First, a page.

The president’s voice plays an every-more important role on and off campus.
Increasingly, we look to university presidents to provide strong and vocal leadership on societal issues of great impact. Their academic expertise and professional experience can often add important insights in the public sphere. Just as importantly, campus communities expect their institutions, embodied by the president, to articulate the community’s deeply held values. The presidency is a powerful bully pulpit.
We produce a daily and weekly scan of higher education trends in the media (you can subscribe on our website), and we have seen presidents use that bully pulpit in the media’s opinion pages (as well as their own direct channels) to effectively defend immigration and DREAMers; make the case for funding scientific research and public higher education; speak out forcefully against racism and bigotry; and tackle a myriad of other critical challenges.
Higher education must focus on re-establishing a strong public compact: value, relevance and impact.
We are at a critical juncture. Earlier this year we forecasted 2017 trends and wrote that higher education is under assault. This has only intensified with a new administration, polls showing growing widespread public distrust, challenges to the value of university-based research and questioning the value of a college degree. For those of us who believe so deeply in higher education’s societal impact, this disregard is a hard pill to swallow. Higher education leaders can be strong voices defending our most cherished values and the importance of what we contribute.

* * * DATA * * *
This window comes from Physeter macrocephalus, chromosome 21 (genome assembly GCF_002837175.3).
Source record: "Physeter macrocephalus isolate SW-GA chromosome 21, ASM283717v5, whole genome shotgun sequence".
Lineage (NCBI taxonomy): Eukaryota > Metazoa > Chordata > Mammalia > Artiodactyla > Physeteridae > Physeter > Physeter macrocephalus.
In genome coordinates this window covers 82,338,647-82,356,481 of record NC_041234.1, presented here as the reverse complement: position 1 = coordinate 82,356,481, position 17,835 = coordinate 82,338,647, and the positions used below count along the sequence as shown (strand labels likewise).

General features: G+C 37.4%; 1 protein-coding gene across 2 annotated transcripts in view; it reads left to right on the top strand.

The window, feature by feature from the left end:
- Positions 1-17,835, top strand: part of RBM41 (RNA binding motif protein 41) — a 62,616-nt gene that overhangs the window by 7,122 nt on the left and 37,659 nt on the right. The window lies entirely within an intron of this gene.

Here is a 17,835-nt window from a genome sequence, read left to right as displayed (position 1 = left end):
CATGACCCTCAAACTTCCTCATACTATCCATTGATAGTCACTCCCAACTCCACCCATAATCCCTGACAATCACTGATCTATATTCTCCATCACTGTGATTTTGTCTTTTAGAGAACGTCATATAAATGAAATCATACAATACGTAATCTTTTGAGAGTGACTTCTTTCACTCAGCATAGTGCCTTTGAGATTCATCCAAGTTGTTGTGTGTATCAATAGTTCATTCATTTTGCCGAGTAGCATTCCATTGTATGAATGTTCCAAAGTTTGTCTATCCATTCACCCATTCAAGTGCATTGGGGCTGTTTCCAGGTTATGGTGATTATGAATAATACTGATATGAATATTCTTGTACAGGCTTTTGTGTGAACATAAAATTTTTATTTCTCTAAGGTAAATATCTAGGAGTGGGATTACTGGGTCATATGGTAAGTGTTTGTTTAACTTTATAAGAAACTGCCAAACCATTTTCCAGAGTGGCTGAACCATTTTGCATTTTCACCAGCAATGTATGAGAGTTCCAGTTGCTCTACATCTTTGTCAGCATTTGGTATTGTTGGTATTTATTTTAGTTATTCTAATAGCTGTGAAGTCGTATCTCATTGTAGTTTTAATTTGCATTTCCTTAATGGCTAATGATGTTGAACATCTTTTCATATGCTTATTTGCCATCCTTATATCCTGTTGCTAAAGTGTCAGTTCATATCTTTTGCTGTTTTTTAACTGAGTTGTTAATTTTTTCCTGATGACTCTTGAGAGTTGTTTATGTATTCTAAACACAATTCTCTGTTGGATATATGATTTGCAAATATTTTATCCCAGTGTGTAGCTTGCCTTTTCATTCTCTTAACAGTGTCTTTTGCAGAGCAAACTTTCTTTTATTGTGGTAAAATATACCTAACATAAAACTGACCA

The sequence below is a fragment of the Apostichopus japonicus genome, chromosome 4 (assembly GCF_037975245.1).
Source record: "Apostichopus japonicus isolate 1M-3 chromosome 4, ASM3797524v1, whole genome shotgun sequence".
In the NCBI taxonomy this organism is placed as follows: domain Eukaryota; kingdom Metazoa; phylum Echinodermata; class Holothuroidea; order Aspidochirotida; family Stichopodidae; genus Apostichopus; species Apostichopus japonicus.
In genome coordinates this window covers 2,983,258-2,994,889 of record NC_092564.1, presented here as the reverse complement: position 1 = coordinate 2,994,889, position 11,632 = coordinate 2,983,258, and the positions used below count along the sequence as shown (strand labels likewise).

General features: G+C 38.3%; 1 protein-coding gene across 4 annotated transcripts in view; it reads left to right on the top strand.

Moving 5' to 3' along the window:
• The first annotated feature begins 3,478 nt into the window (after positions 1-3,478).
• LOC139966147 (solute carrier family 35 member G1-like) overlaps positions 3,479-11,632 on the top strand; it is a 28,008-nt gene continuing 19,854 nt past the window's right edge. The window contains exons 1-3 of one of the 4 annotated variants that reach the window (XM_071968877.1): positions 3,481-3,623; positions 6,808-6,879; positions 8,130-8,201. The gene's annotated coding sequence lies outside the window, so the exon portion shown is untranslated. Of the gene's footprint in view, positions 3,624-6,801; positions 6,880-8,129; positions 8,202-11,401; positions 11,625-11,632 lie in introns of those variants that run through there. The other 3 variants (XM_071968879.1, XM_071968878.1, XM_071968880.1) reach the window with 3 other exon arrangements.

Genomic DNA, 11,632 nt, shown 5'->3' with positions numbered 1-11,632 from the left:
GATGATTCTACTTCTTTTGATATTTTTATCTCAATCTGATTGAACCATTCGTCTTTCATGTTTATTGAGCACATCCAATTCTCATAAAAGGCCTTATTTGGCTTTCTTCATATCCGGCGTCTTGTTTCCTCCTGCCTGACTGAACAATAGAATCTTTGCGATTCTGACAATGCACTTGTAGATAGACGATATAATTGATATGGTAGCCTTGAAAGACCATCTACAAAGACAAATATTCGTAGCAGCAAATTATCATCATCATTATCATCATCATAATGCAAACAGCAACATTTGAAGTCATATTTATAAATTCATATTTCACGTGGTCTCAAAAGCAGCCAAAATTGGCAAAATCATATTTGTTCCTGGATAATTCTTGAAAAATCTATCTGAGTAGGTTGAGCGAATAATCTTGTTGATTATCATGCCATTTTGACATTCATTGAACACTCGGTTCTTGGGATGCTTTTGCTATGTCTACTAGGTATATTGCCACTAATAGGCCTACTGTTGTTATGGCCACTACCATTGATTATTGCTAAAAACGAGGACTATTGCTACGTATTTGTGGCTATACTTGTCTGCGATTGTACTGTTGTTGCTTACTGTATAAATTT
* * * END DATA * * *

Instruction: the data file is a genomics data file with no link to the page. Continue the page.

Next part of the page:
But complacency is risky; we must also re-examine our value proposition and our public compact. What do our stakeholders need from us? Are we delivering relevance and sufficient value for the public’s investment? Are we good regional citizens? Are we doing all we can to provide access and social mobility, and to foster a diverse, inclusive campus community? It is time for critical self-assessment that leads to positive change in our practices, fresh measures of real impact, and new ways to communicate institutional value.
Yes, it’s a challenging and volatile time for higher education. But it is a pure privilege for us to partner with institutions focused on education and societal impact. The University of Texas at Austin’s Main Building has a powerful inscription: “CORE PURPOSE: To transform lives for the benefit of society.” We believe in this deeply and it is what drives us to help institutions develop strong vision, strategy, communications and leadership voice to support and advance that fundamental mission.
Year Two, here we come!